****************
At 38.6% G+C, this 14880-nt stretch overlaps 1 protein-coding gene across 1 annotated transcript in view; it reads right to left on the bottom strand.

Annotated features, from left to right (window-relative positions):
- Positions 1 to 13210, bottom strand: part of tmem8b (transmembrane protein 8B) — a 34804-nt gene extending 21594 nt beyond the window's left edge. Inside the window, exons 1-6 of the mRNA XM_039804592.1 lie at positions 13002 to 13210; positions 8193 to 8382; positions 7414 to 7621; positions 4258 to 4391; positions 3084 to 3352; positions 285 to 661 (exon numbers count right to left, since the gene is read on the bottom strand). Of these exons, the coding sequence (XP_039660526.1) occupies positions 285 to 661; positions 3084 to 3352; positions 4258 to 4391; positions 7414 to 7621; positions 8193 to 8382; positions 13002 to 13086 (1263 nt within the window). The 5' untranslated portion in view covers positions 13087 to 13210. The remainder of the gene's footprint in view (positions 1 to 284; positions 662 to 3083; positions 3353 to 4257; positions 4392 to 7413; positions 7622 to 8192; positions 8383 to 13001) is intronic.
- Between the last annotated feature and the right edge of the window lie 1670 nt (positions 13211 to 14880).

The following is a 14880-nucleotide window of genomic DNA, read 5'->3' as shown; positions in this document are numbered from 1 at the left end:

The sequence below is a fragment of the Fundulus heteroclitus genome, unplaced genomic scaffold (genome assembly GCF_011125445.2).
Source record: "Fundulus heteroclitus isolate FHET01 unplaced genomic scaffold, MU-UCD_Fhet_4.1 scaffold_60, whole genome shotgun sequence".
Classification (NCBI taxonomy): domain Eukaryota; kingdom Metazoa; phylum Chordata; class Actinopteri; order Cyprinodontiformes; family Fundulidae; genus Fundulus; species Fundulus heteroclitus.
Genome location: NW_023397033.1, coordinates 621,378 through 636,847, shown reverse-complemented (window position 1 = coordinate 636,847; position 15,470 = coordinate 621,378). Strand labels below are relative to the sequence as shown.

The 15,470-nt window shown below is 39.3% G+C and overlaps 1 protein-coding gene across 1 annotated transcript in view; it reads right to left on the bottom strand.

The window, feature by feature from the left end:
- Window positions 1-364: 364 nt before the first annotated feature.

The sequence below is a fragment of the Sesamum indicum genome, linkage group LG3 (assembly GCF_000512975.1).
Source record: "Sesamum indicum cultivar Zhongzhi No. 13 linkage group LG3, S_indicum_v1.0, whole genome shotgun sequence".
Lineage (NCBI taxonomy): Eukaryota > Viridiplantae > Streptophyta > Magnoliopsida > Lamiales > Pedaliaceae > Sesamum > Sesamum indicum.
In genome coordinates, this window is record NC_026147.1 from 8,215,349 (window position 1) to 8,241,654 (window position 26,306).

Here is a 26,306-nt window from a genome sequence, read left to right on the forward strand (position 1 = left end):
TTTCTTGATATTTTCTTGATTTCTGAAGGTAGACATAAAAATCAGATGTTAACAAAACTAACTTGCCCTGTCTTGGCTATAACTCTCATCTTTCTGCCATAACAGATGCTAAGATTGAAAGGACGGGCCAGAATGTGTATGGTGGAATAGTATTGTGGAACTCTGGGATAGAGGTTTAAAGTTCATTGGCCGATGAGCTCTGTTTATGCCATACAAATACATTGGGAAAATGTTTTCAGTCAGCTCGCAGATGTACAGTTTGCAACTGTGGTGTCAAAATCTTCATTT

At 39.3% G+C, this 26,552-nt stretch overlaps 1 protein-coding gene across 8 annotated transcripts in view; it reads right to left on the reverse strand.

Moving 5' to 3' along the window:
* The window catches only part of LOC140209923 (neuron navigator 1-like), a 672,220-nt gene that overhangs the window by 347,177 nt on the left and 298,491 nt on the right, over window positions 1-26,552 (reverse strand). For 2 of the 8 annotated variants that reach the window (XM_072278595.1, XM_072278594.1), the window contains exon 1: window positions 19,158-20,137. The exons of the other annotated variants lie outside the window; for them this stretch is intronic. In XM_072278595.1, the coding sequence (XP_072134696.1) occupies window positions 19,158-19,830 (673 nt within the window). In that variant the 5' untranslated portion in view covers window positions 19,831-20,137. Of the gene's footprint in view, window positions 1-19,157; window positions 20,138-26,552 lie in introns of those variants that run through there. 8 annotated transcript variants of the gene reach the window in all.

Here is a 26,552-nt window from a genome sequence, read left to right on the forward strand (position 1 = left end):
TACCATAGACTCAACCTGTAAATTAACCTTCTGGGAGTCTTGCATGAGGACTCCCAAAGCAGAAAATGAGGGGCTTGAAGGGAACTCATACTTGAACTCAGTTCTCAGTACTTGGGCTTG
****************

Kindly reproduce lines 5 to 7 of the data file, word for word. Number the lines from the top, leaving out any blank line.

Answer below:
The following is a 14880-nucleotide window of genomic DNA, read 5'->3' as shown; positions in this document are numbered from 1 at the left end:

The sequence below is a fragment of the Fundulus heteroclitus genome, unplaced genomic scaffold (genome assembly GCF_011125445.2).
Source record: "Fundulus heteroclitus isolate FHET01 unplaced genomic scaffold, MU-UCD_Fhet_4.1 scaffold_60, whole genome shotgun sequence".